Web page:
read a little story in the ny times about brisket and it reminded me of the recipe i know. they used french onion soup mix and chili sauce (heinz) instead of ketchup.
are there other variations from the og ketchup recipe? that's the only one i know. what does everyone else do? bbq sauce? thai chili sauce? a-1? other sauces?
This one's really good. I'm not entirely sure that it's kosher for Passover, as I am protestant. But I guess you can figure that out for yourself.
Jan's Coffee Barbecued Brisket
3/4 cup vegetable oil
1 large yellow onion, chopped
6 cloves garlic, minced
1 tsp crushed red pepper flakes
1 Tbsp tomato paste
7 Tbsp light brown sugar
5 cups coffee
1/2 cup apple cider vinegar
1 28-oz can peeled, chopped tomatoes
Salt and pepper
1 four to five pound brisket
In a medium soup pot, heat 1/4 cup oil over medium heat. Add the onion and
cook until soft and golden brown, about 7 minutes. Add garlic and cook,
stirring, until fragrant--about 30 seconds. Stir in the red pepper. Add
the tomato paste and cook, stirring frequently, for about a minute. Stir
in the brown sugar, vinegar, coffee, and tomatoes. Bring to a boil, lower
to a simmer, and simmer 10 minutes. Set aside to cool.
Preheat oven to 275 degrees fahrenheit. Once it's cool, puree the sauce in
batches in a blender or food processor until smooth. Bring sauce to a boil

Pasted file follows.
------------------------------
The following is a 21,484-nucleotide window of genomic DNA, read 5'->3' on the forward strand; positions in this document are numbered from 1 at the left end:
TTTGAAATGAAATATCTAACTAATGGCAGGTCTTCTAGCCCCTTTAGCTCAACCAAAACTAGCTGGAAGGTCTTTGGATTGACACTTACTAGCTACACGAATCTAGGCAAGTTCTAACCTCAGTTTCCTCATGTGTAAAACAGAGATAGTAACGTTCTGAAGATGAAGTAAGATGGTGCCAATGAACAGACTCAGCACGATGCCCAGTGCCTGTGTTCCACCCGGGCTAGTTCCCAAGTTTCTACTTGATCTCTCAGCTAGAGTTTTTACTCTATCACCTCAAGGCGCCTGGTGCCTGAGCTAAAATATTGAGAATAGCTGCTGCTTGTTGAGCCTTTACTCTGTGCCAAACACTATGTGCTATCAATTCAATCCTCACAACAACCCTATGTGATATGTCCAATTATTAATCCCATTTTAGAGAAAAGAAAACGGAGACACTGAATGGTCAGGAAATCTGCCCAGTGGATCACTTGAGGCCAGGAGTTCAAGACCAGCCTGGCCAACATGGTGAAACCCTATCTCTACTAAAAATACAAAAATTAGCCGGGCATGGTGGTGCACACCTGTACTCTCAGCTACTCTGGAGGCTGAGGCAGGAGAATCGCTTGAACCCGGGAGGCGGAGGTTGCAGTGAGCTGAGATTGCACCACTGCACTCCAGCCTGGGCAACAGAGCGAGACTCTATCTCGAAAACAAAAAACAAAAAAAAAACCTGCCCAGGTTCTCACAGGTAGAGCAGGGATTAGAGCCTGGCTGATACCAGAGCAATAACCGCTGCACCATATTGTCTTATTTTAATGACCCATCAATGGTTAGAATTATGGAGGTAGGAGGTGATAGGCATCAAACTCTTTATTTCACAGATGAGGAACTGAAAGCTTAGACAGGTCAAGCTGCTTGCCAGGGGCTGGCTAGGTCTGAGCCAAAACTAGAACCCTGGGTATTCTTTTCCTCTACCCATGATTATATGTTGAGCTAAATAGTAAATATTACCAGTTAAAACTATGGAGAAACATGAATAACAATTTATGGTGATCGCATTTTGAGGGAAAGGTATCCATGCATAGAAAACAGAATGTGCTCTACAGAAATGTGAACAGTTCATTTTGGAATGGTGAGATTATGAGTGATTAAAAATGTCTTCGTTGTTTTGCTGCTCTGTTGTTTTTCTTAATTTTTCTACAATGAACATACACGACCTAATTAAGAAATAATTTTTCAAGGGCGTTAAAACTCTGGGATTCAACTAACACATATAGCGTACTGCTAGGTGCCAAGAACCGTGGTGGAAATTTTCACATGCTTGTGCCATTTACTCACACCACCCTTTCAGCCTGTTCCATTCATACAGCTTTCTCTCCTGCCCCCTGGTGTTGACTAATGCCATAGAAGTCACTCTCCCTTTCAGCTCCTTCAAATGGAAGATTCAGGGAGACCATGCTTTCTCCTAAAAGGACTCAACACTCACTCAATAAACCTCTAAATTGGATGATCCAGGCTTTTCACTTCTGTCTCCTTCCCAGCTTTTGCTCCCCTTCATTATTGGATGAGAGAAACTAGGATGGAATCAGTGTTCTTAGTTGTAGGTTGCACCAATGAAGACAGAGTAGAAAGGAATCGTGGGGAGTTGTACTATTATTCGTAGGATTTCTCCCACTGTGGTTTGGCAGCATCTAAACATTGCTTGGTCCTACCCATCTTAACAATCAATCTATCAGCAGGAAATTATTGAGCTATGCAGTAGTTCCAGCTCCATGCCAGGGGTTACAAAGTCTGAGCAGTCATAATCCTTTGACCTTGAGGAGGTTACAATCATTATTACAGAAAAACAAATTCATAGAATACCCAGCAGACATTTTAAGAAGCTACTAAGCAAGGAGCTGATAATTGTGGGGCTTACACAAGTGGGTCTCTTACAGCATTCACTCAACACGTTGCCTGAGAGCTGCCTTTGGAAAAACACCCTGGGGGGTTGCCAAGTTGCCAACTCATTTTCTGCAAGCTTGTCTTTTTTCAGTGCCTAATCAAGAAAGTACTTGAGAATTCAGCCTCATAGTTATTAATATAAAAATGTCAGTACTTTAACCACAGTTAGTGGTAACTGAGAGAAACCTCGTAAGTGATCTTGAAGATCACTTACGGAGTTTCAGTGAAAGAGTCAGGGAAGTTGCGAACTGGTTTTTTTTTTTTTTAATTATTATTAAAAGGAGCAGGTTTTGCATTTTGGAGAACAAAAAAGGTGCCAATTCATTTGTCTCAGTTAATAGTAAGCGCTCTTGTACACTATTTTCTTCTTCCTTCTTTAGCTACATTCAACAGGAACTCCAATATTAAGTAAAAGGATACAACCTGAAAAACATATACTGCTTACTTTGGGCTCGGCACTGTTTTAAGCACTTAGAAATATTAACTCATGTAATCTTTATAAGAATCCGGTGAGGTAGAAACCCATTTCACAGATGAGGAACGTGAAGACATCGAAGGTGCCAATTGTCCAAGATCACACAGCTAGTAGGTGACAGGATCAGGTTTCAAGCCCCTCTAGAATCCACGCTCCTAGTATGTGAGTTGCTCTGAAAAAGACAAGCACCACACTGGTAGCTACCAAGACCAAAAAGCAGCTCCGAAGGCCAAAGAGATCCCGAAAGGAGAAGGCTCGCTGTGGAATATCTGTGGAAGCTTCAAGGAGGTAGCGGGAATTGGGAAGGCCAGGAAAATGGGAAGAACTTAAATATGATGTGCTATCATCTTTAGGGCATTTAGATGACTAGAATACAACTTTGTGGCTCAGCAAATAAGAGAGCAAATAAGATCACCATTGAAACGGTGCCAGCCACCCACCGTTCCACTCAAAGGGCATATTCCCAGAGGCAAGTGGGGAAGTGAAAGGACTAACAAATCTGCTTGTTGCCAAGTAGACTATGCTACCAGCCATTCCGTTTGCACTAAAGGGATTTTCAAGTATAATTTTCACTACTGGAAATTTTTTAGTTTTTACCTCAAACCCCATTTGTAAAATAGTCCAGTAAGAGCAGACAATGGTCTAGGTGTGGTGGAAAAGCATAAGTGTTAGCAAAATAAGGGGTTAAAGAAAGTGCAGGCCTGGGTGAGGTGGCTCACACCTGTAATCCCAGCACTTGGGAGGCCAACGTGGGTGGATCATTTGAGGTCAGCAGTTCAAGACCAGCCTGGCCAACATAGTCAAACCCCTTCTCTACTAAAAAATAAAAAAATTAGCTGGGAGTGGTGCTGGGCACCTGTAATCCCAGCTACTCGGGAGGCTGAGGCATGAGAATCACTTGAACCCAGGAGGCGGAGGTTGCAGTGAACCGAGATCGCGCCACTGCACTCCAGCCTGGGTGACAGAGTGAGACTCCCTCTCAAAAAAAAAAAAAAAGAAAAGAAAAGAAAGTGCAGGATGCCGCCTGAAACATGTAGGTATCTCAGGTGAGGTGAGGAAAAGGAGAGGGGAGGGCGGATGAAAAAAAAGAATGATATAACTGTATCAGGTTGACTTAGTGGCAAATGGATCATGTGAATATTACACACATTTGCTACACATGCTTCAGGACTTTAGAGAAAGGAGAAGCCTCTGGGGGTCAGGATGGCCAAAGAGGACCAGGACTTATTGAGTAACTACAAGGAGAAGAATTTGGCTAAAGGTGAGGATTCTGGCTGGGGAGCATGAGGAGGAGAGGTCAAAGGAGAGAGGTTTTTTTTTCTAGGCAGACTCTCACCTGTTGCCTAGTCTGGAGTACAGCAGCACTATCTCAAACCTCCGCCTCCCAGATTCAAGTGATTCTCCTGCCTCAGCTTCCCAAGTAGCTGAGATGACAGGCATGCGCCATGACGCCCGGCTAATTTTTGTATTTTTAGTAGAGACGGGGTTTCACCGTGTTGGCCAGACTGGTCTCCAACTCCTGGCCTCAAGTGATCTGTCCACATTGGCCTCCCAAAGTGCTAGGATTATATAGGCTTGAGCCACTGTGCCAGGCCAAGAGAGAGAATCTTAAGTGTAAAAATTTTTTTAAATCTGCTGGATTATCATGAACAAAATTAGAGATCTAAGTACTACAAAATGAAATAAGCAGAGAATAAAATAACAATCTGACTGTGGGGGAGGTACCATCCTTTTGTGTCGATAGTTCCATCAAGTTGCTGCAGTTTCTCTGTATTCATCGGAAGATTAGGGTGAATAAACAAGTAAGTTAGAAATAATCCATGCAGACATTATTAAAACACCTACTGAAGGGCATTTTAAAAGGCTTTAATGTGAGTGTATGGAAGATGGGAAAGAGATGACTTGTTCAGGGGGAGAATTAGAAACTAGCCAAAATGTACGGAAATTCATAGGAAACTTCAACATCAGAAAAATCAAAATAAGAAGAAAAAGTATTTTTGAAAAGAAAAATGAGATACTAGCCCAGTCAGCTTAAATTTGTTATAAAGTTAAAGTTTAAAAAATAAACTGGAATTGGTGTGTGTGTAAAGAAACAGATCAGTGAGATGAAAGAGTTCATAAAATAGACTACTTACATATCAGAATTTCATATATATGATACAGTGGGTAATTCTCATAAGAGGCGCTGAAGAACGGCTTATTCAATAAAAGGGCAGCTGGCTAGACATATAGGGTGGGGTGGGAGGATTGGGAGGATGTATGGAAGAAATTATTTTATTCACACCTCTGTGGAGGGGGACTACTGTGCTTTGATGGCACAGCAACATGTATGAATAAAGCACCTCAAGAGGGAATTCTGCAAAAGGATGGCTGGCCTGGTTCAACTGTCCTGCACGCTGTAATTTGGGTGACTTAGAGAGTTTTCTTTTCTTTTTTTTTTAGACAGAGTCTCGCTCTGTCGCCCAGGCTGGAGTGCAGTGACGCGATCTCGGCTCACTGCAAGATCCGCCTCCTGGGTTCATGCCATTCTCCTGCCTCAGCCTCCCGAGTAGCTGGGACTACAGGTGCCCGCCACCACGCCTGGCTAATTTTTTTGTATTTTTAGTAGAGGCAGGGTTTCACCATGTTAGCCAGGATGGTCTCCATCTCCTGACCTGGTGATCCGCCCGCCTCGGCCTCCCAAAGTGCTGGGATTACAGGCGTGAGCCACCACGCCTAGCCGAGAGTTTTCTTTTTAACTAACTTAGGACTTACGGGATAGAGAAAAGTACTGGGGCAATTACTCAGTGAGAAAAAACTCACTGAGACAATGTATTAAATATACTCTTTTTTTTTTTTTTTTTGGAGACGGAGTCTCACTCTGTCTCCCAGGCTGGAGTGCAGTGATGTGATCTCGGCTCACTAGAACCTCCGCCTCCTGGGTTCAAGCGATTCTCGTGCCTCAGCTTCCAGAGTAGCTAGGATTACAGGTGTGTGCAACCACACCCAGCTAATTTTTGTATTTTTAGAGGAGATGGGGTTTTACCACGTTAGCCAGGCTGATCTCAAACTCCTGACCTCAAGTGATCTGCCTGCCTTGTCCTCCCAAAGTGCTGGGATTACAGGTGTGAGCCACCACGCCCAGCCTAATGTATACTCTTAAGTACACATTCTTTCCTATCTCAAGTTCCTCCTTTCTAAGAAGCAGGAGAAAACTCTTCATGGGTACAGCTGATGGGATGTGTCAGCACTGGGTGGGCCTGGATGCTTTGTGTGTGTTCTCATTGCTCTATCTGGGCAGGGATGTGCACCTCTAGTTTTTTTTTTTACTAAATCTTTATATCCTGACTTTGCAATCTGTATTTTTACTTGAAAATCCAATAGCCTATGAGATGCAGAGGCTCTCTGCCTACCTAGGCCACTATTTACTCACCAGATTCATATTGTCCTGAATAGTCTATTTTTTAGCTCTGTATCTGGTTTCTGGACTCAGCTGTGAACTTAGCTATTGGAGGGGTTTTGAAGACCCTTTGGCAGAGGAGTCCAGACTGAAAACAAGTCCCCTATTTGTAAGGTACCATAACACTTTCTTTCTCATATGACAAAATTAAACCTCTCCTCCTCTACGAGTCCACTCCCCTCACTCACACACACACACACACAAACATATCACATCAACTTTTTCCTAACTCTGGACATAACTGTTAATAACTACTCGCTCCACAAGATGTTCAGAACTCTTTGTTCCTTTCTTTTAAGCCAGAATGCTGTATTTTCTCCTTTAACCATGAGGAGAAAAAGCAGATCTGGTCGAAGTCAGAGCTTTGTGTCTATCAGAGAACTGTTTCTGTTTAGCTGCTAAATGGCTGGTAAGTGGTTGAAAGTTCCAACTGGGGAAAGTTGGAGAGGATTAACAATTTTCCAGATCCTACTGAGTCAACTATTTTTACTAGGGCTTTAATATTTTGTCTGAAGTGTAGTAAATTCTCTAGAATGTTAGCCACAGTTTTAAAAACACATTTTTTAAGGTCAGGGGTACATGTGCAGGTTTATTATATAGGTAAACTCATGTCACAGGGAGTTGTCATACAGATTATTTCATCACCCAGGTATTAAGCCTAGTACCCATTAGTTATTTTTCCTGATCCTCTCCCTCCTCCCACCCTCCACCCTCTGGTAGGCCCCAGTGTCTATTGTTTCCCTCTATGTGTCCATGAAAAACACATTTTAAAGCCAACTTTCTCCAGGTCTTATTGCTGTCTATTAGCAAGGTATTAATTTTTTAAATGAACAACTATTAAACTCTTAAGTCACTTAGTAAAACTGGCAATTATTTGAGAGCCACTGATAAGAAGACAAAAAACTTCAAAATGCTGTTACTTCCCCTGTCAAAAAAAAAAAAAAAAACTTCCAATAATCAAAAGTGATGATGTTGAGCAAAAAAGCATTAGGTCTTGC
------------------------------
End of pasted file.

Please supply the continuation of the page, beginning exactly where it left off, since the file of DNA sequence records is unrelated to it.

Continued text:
in the soup pot.
Season the brisket with salt and pepper. If you have a large enough dutch
oven, heat the remaining oil in it and brown the brisket on both
sides. Pour off the remaining oil and fat. Turn the brisket fat side up
and cover with the boiling sauce. Cover the pan tightly and place it in
the oven. Bake for three hours, basting frequently. After three hours
remove the cover and continue to cook until the brisket is glazed and very
tender, about another 1-1/2 hours. Remove from the pan and set aside to
rest, covered with foil, for 10 minutes. Slice thinly across the grain and serve.
Yield: 10--12 servings
Not sure if you're only interested in tomato-type sauces, but if you're open to other suggestions: I just use onions and water/stock/wine, a la the "My mother's brisket" recipe on epicurious--- falling apart tender and delicious every time :) (At most, I add a healthy dose of paprika)
If that's the Gail Zweigenthal (sp?) recipe then I heartily second it. That has got to be the easiest brisket recipe in creation - as long as you don't mind chopping 3 lb. of onions - and tastes out of this world. Nothing but the meat, onions, S&P, paprika, and 1 clove garlic. Who knew that so few ingredients could taste so good? And like most brisket recipes, it gets better as it ages.
And since it's Passover, make sure you serve some KP kishke with it. The gravy is the perfect accompaniment for that cholesterol bomb.
The domestic chili sauce is more expensive than the ketchup by the same manufacturer. The only difference is that the tomato seeds were included in the product. An 8 oz. can of tomato sauce would probably yield the same results as would the chili sauce.
I like the paprika suggestion posted in a previous reply.
I use the recipe from cooking.com. It is a bistro style brisket. Absolutely a pain to make, but worth every bite.